NIMBYism and affordable housing
The federal government underwrites affordable housing in part by providing tax credits to developers who build affordable housing. The Texas Department of Housing and Community Affairs parcels out these tax credits in Texas. A lot rides on TDHCA’s decisions and competition for the tax credits is fierce.
This Statesman article on TDHCA’s scoring system is interesting because it explains how NIMBYism is baked into TDHCA’s evaluations. Although projects are scored on several criteria, local opposition (or support) carries a lot of weight. The scoring system effectively counts local reaction twice: it weights letters from neighborhood associations and it weights letters from the legislators who represent these neighborhoods, who, naturally, can be counted upon to do their constituents’ bidding. There is a 52-point swing between unqualified opposition and unqualified support, a big deal given the maximum score is 226. (Although I am calling this “TDHCA’s system,” in fairness I should note that it is merely implementing statutory standards.)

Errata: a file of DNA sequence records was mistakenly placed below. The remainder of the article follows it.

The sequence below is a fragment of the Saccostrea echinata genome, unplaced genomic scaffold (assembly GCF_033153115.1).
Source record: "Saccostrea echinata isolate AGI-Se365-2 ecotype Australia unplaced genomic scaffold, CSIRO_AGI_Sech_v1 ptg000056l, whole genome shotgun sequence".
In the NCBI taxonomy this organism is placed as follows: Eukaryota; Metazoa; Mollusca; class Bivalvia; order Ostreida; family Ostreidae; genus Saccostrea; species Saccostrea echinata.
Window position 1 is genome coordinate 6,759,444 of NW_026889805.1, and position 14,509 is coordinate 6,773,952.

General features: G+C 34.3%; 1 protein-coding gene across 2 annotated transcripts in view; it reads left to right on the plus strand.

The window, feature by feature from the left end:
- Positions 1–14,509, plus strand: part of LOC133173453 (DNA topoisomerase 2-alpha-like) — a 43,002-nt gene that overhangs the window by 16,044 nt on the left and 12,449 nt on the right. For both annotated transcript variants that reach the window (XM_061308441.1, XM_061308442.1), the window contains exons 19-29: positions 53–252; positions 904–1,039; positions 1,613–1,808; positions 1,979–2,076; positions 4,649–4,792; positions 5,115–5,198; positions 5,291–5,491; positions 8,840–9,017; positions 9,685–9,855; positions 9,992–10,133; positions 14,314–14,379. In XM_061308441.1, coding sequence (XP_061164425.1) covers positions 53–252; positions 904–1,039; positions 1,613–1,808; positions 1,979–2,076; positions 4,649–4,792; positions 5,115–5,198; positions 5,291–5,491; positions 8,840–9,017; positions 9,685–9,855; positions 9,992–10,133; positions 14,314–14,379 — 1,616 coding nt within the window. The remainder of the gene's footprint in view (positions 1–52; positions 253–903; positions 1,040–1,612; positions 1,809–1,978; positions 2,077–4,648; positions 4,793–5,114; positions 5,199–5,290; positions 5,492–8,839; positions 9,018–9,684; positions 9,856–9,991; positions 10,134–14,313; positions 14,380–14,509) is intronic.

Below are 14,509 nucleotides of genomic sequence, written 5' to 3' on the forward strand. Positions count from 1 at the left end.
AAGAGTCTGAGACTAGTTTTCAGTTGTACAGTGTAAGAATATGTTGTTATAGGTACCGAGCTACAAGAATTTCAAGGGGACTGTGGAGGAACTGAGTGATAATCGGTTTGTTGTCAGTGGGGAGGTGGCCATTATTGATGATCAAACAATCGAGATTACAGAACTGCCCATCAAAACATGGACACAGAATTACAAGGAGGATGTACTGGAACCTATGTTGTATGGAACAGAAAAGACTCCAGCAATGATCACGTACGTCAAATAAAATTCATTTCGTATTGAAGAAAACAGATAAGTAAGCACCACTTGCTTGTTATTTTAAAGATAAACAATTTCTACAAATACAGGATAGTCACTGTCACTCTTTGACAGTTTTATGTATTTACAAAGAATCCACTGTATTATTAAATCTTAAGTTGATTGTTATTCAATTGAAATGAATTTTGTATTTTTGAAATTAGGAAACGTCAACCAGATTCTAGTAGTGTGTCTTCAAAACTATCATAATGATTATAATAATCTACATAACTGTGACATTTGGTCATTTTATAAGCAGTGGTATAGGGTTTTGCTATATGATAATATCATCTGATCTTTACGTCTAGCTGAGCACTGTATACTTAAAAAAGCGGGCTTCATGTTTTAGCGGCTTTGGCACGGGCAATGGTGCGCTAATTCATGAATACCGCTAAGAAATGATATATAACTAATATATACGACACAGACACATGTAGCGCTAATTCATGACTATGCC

It’s worth stressing that these are not zoning cases. Tax-credit subsidized housing can only be built where zoning allows it. Developers, in other words, merely propose multi-family projects for parcels of land that the city has already determined are suitable for multi-family housing. Concerns about traffic, noise, overcrowding, etc. should have been resolved when the parcel was zoned.
Read more at the Austin Contrarian